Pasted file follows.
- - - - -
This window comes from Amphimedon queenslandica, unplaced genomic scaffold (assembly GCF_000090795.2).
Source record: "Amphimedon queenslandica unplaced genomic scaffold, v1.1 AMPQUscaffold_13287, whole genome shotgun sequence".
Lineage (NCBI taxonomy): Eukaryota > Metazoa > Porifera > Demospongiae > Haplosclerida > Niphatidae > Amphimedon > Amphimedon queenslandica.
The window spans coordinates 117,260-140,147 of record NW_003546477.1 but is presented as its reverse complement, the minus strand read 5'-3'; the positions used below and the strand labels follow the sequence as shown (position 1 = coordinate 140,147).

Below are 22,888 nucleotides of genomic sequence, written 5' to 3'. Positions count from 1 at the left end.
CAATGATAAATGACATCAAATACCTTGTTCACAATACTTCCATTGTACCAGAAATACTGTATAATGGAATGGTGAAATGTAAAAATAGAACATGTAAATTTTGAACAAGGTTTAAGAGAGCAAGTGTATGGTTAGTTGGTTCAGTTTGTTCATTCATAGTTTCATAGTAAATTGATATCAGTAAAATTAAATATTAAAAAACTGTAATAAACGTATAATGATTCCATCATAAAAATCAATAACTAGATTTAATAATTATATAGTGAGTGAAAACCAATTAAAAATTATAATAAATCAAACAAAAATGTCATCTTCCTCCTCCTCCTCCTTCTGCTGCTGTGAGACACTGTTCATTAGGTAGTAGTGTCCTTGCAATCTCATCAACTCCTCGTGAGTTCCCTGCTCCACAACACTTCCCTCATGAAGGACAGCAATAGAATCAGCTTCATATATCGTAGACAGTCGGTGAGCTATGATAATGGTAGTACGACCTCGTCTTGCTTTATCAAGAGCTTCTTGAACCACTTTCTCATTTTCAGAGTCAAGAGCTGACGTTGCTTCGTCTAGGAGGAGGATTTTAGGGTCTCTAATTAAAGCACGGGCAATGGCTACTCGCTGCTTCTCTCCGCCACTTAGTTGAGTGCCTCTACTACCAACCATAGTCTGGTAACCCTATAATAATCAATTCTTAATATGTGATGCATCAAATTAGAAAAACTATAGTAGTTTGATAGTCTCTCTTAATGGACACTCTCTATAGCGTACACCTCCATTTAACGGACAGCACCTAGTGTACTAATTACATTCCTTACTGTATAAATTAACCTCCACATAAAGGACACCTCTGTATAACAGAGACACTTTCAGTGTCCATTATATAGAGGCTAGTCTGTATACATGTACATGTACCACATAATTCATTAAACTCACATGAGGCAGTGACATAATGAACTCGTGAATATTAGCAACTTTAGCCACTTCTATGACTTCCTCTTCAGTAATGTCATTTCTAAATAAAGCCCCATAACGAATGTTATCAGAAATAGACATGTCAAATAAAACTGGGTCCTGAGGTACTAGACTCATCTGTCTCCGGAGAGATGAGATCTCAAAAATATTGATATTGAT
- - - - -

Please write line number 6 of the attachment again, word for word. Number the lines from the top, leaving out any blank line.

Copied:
CAATGATAAATGACATCAAATACCTTGTTCACAATACTTCCATTGTACCAGAAATACTGTATAATGGAATGGTGAAATGTAAAAATAGAACATGTAAATTTTGAACAAGGTTTAAGAGAGCAAGTGTATGGTTAGTTGGTTCAGTTTGTTCATTCATAGTTTCATAGTAAATTGATATCAGTAAAATTAAATATTAAAAAACTGTAATAAACGTATAATGATTCCATCATAAAAATCAATAACTAGATTTAATAATTATATAGTGAGTGAAAACCAATTAAAAATTATAATAAATCAAACAAAAATGTCATCTTCCTCCTCCTCCTCCTTCTGCTGCTGTGAGACACTGTTCATTAGGTAGTAGTGTCCTTGCAATCTCATCAACTCCTCGTGAGTTCCCTGCTCCACAACACTTCCCTCATGAAGGACAGCAATAGAATCAGCTTCATATATCGTAGACAGTCGGTGAGCTATGATAATGGTAGTACGACCTCGTCTTGCTTTATCAAGAGCTTCTTGAACCACTTTCTCATTTTCAGAGTCAAGAGCTGACGTTGCTTCGTCTAGGAGGAGGATTTTAGGGTCTCTAATTAAAGCACGGGCAATGGCTACTCGCTGCTTCTCTCCGCCACTTAGTTGAGTGCCTCTACTACCAACCATAGTCTGGTAACCCTATAATAATCAATTCTTAATATGTGATGCATCAAATTAGAAAAACTATAGTAGTTTGATAGTCTCTCTTAATGGACACTCTCTATAGCGTACACCTCCATTTAACGGACAGCACCTAGTGTACTAATTACATTCCTTACTGTATAAATTAACCTCCACATAAAGGACACCTCTGTATAACAGAGACACTTTCAGTGTCCATTATATAGAGGCTAGTCTGTATACATGTACATGTACCACATAATTCATTAAACTCACATGAGGCAGTGACATAATGAACTCGTGAATATTAGCAACTTTAGCCACTTCTATGACTTCCTCTTCAGTAATGTCATTTCTAAATAAAGCCCCATAACGAATGTTATCAGAAATAGACATGTCAAATAAAACTGGGTCCTGAGGTACTAGACTCATCTGTCTCCGGAGAGATGAGATCTCAAAAATATTGATATTGAT